This article aims to comprehensively describe indications, contraindications, technical aspects, diagnostic accuracy and complications of percutaneous lung biopsy.
Imaging-guided biopsy currently represents one of the predominant methods for obtaining tissue specimens in patients with lung nodules; in many cases treatment protocols are based on histological information; thus, biopsy is frequently performed, when technically feasible, or in case other techniques (such as bronchoscopy with lavage) are inconclusive.
Although a coaxial system is suitable in any case, two categories of needles can be used: fine-needle aspiration biopsy (FNAB) and core-needle biopsy (CNB), with the latter demonstrated to have a slightly higher overall sensitivity, specificity and accuracy.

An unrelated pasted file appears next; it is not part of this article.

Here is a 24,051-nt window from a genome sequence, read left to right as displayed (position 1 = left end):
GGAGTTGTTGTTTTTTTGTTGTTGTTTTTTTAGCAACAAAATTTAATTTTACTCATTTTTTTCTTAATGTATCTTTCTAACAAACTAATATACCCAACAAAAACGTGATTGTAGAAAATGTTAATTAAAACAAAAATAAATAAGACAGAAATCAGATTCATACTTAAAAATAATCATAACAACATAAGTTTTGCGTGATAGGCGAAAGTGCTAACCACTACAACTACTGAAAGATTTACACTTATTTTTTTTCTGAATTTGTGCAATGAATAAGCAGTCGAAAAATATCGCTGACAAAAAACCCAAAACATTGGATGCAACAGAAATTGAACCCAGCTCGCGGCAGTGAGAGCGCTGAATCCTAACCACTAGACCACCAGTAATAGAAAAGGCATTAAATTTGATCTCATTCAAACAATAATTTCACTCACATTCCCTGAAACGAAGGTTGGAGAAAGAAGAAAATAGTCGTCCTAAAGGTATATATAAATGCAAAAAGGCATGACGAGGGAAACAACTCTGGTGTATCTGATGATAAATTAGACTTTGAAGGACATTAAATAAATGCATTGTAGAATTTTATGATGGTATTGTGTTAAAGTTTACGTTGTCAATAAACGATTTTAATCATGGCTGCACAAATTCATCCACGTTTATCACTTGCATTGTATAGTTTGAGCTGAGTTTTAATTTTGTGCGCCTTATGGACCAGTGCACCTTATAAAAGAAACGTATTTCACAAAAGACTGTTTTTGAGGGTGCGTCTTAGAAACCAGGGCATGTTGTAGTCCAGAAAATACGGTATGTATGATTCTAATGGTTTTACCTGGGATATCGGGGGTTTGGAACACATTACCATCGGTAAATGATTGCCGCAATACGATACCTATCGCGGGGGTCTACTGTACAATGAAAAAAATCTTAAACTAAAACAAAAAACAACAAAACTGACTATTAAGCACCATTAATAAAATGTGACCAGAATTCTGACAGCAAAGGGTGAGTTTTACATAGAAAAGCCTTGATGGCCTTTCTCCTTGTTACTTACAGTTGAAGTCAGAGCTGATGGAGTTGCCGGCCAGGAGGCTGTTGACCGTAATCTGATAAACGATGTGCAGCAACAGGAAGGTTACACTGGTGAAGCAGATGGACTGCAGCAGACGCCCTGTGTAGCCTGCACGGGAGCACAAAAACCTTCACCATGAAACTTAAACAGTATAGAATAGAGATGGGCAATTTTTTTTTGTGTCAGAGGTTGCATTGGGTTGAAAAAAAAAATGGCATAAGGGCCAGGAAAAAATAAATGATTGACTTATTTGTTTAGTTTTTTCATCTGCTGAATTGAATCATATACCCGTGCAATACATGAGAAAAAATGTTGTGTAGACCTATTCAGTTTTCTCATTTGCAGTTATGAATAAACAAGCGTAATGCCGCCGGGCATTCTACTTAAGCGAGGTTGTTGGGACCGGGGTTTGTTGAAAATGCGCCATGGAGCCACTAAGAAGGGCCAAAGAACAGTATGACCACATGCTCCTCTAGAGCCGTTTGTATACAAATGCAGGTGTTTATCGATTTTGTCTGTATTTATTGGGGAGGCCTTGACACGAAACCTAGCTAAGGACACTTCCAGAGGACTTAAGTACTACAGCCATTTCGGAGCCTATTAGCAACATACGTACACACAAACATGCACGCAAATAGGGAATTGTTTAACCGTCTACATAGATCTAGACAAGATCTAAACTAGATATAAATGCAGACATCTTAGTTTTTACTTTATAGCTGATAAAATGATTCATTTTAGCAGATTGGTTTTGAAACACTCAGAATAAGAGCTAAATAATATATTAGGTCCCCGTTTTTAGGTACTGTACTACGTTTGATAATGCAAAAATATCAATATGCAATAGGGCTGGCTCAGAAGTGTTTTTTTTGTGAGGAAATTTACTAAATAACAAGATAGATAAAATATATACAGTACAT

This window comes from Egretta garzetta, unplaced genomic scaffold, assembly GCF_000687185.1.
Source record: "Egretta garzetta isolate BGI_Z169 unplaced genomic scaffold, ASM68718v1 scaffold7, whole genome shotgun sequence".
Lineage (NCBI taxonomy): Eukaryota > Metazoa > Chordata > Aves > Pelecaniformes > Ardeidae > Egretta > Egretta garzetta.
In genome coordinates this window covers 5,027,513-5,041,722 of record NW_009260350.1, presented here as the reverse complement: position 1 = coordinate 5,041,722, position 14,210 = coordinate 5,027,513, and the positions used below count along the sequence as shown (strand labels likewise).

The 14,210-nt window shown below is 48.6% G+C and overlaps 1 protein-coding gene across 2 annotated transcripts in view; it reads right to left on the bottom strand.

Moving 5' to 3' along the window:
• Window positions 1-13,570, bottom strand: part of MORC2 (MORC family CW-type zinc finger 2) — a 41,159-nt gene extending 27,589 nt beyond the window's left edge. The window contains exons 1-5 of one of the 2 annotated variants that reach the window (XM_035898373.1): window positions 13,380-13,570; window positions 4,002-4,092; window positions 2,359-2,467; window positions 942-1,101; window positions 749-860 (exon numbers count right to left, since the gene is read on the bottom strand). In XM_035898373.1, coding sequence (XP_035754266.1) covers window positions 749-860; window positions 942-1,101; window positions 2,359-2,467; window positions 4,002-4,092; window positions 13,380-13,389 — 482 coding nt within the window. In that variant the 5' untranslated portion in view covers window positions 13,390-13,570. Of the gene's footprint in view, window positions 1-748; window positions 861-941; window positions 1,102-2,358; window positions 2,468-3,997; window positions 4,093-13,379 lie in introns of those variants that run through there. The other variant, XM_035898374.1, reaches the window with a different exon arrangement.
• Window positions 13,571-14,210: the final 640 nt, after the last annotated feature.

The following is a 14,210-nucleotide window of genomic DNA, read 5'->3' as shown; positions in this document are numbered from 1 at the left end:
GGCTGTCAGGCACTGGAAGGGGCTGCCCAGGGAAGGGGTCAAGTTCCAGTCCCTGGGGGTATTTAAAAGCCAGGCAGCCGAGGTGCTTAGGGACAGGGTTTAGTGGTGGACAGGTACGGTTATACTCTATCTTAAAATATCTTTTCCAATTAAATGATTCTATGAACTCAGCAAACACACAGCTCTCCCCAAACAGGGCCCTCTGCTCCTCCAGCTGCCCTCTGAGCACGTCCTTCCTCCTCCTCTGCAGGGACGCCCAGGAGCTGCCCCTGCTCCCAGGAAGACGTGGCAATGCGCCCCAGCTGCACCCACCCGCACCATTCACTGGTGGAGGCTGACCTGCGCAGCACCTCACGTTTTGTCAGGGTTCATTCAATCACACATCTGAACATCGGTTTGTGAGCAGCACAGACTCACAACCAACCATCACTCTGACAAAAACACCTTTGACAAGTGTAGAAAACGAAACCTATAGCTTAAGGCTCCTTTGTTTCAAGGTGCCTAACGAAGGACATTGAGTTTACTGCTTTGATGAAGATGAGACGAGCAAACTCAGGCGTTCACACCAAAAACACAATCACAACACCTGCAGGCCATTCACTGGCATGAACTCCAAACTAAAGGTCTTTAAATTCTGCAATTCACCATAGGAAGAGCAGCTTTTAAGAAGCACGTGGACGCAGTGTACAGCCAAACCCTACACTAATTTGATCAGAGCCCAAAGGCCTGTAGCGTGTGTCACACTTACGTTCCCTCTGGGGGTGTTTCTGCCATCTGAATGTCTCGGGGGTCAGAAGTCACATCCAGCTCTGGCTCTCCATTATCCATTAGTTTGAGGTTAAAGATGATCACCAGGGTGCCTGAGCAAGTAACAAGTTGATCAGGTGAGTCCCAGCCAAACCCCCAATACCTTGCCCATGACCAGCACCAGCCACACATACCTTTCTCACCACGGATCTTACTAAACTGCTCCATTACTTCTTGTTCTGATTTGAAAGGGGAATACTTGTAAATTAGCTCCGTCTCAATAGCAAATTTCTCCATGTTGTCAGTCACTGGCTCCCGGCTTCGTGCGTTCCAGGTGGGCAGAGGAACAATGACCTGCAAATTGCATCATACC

Percutaneous lung biopsy is a safe procedure even though a few complications are possible: pneumothorax, pulmonary haemorrhage and haemoptysis are common complications, while air embolism and seeding are rare, but potentially fatal complications.
• Imaging-guided biopsy is one of the main methods to obtain lung nodule specimens.
• CT has the highest accuracy for diagnosis as an imaging guide.
• Compared to FNAB, CNB has a higher accuracy for diagnosis.
• Pneumothorax and parenchymal pulmonary haemorrhage care the most frequent complications.
• Several clinical and technical variables can affect diagnostic accuracy and patient safety.
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- Imaging-guided chest biopsies: techniques and clinical results
Michele Di Martino
- Springer Berlin Heidelberg
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